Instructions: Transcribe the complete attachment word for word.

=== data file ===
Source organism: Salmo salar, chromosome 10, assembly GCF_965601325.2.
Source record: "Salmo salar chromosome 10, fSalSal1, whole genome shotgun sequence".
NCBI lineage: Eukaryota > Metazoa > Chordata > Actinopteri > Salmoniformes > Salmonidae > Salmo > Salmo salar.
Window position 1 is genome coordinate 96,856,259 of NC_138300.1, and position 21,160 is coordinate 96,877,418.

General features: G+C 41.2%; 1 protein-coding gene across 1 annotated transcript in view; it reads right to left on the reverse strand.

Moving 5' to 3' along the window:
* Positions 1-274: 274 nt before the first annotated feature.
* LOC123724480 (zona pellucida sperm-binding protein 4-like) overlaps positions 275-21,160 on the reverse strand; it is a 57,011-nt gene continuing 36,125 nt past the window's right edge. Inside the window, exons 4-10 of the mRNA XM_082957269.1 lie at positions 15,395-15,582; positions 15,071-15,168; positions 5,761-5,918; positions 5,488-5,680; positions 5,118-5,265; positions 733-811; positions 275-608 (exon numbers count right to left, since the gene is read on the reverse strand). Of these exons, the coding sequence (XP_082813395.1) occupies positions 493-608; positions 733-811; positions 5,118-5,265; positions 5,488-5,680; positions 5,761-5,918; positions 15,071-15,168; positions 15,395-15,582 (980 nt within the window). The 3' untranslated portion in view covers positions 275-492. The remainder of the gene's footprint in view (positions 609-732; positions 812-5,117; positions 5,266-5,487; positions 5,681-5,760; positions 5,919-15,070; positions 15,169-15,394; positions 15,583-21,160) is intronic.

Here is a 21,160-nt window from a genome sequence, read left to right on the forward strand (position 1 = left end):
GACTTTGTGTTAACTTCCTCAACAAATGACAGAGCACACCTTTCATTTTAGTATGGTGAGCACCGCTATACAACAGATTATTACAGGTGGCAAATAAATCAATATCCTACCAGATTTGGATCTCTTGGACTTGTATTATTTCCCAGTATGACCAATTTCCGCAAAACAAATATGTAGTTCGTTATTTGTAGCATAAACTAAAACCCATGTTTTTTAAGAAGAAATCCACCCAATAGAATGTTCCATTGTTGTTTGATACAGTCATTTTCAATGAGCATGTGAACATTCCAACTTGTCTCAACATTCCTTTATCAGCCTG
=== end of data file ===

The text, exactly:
Source organism: Salmo salar, chromosome 10, assembly GCF_965601325.2.
Source record: "Salmo salar chromosome 10, fSalSal1, whole genome shotgun sequence".
NCBI lineage: Eukaryota > Metazoa > Chordata > Actinopteri > Salmoniformes > Salmonidae > Salmo > Salmo salar.
Window position 1 is genome coordinate 96,856,259 of NC_138300.1, and position 21,160 is coordinate 96,877,418.

General features: G+C 41.2%; 1 protein-coding gene across 1 annotated transcript in view; it reads right to left on the reverse strand.

Moving 5' to 3' along the window:
* Positions 1-274: 274 nt before the first annotated feature.
* LOC123724480 (zona pellucida sperm-binding protein 4-like) overlaps positions 275-21,160 on the reverse strand; it is a 57,011-nt gene continuing 36,125 nt past the window's right edge. Inside the window, exons 4-10 of the mRNA XM_082957269.1 lie at positions 15,395-15,582; positions 15,071-15,168; positions 5,761-5,918; positions 5,488-5,680; positions 5,118-5,265; positions 733-811; positions 275-608 (exon numbers count right to left, since the gene is read on the reverse strand). Of these exons, the coding sequence (XP_082813395.1) occupies positions 493-608; positions 733-811; positions 5,118-5,265; positions 5,488-5,680; positions 5,761-5,918; positions 15,071-15,168; positions 15,395-15,582 (980 nt within the window). The 3' untranslated portion in view covers positions 275-492. The remainder of the gene's footprint in view (positions 609-732; positions 812-5,117; positions 5,266-5,487; positions 5,681-5,760; positions 5,919-15,070; positions 15,169-15,394; positions 15,583-21,160) is intronic.

Here is a 21,160-nt window from a genome sequence, read left to right on the forward strand (position 1 = left end):
GACTTTGTGTTAACTTCCTCAACAAATGACAGAGCACACCTTTCATTTTAGTATGGTGAGCACCGCTATACAACAGATTATTACAGGTGGCAAATAAATCAATATCCTACCAGATTTGGATCTCTTGGACTTGTATTATTTCCCAGTATGACCAATTTCCGCAAAACAAATATGTAGTTCGTTATTTGTAGCATAAACTAAAACCCATGTTTTTTAAGAAGAAATCCACCCAATAGAATGTTCCATTGTTGTTTGATACAGTCATTTTCAATGAGCATGTGAACATTCCAACTTGTCTCAACATTCCTTTATCAGCCTG